Inclusive Tourism: Alton Towers Resort case study

The Great escape at Alton Towers – for guests of all abilities

Just as Alton Towers Resort has moved beyond its original reputation for roller coaster rides to become a multi-attraction resort destination for all the family, it is also taking great strides in becoming as inclusive as possible for guests of all abilities.

The world-famous rides are still a hugely important part of the fun at the Staffordshire theme park – last year's newly launched Wicker Man joined existing rides like The Smiler, Nemesis, Oblivion and Galactica.

However, there's a whole lot more to Alton Towers now, including hotels, conference facilities, a waterpark, the Enchanted Village with woodland lodges, pods and treehouses, and CBeebies Land, which is aimed at families with children under six. There is also a range of shows, play areas, a high ropes course, crazy golf, and hundreds of acres of landscaped gardens and lakes.

Passionate about creating memorable experiences for everyone

Wayne Burton, Head of Product Excellence, who is the man responsible for the guest experience at Alton Towers, says: "We’re now more than a theme park, we’re a resort destination where people can stay for 2-3 days if they want.

"But what we're all about is Britain’s great escape – our mission is to give people complete escapism from everyday life and step into a fantastical world that’s truly unique. Everyone here is passionate about creating memorable experiences for our guests, and ensuring that applies to guests of all ages and abilities. Our aim is to be as inclusive as we can."

In the past few years, Alton Towers – part of the Merlin Entertainments Group that owns 120 attractions around the world – has "taken some key steps towards improving our access", says Wayne.

This has included the installation of two so-called Changing Places toilets – facilities that do more than standard accessible toilets to meet the needs of people with a disability. Wayne explains: "They're much bigger and better than a normal disabled toilet. They include a height-adjustable bench, height-adjustable sink and hoist on the ceiling. We've had tremendous feedback about them – they make a real difference because people who wouldn’t come before can now join in the fun at Alton Towers.”

Other inclusivity initiatives include a quiet room, introduced in 2018, which is used primarily for guests with autism. "All the sounds, colours and music can be a bit of a sensory overload at times, so this is a tranquil alternative, if it’s needed," says Wayne. Autistic guests can also hire ear defenders from the box office.

A complimentary carer entry scheme means carers and helpers get into the park for free, while visitors can also hire wheelchairs or electric mobility scooters – important given the scale of the site. Hearing loops are located around the resort for the deaf and some of the shows are subtitled. Plenty of the attractions are fully accessible for guests who are blind or deaf.

Disability and accessibility training forms part of the induction for all of the park's employees, while there is further bespoke training, including autism awareness. "We understand that while we can make physical changes, it’s our team that deliver on a personal basis to our guests."

Making rides accessible within health and safety parameters

The park's online accessibility policy includes a really useful section with a table of all the rides and ride restrictions. "There are unfortunately cases where rides aren’t accessible for everyone and, of course, the health and safety of our guests is our number one priority. But our aim is to continue to modify and innovate so our attractions are as accessible as possible," says Wayne.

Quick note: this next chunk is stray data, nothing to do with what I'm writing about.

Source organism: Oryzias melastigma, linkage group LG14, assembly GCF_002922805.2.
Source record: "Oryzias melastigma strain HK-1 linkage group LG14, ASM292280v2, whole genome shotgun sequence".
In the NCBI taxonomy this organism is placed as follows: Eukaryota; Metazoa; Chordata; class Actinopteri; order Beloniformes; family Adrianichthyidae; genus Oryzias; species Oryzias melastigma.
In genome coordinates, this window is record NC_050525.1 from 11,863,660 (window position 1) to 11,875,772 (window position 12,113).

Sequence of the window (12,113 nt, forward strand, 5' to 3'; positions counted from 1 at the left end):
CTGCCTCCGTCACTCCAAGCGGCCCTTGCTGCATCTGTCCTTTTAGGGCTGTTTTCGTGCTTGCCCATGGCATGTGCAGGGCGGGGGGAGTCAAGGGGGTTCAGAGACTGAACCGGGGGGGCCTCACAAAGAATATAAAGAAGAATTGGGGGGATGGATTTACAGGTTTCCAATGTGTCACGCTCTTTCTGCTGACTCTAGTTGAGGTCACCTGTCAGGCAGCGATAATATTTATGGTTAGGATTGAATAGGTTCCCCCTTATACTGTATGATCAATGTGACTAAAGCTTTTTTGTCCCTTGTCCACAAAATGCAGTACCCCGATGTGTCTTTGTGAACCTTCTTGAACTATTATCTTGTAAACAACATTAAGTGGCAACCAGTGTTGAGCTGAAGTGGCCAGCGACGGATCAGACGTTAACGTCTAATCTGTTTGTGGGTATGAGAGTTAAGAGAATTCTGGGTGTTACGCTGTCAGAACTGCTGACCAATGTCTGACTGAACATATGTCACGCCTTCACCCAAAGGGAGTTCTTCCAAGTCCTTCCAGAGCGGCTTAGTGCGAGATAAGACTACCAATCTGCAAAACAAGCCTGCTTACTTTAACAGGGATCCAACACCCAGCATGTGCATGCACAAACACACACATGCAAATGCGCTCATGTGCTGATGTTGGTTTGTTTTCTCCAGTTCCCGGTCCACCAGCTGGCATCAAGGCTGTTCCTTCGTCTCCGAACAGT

He adds: "Guests with disabilities or accessibility needs love riding roller coasters as much as anyone else and they’re able to go on many of the rides. We do work within certain parameters – a carer or helper must ride with them for example. And for reasons around evacuation procedures, only one person with mobility access challenges is allowed on a ride at a time."

The Ride Access Pass scheme – for those people unable to wait in a queue for a ride – continues to be very successful. "Once you get your pass, you go straight on a ride and then you're given a time, one hour later, to go on your next ride. So, it's a sort of virtual queue, during which time you can be doing something else – watching a show, shopping or eating."

Customer feedback can open your eyes to possible improvements

Wayne says representatives from across Merlin regularly share best practice on accessibility issues, while the Business Disability Forum also advises the company. He adds: "I’ve also been on various courses and to conferences, which have been invaluable, but changes are also driven by our customers. "A good example is the Changing Places toilets – I'd never heard of them until a guest told me. A guest's input can really open your eyes to a host of improvements."

He believes other attractions in the UK look to Alton Towers for inspiration and guidance, but the park is always trying to do better. "We have an accessibility plan but we often revisit it following one of our accessibility audits. We can’t do everything overnight but we're always looking to improve.

I'd advise other attractions to try to see their facilities through the eyes of a guest with different accessibility needs. You see things very differently. And learn as much as you can from what the industry is already doing. Don’t let anything stop you – go for it."

Alton Towers logo

Wayne Burton
Head of Product Excellence, Alton Towers Resort

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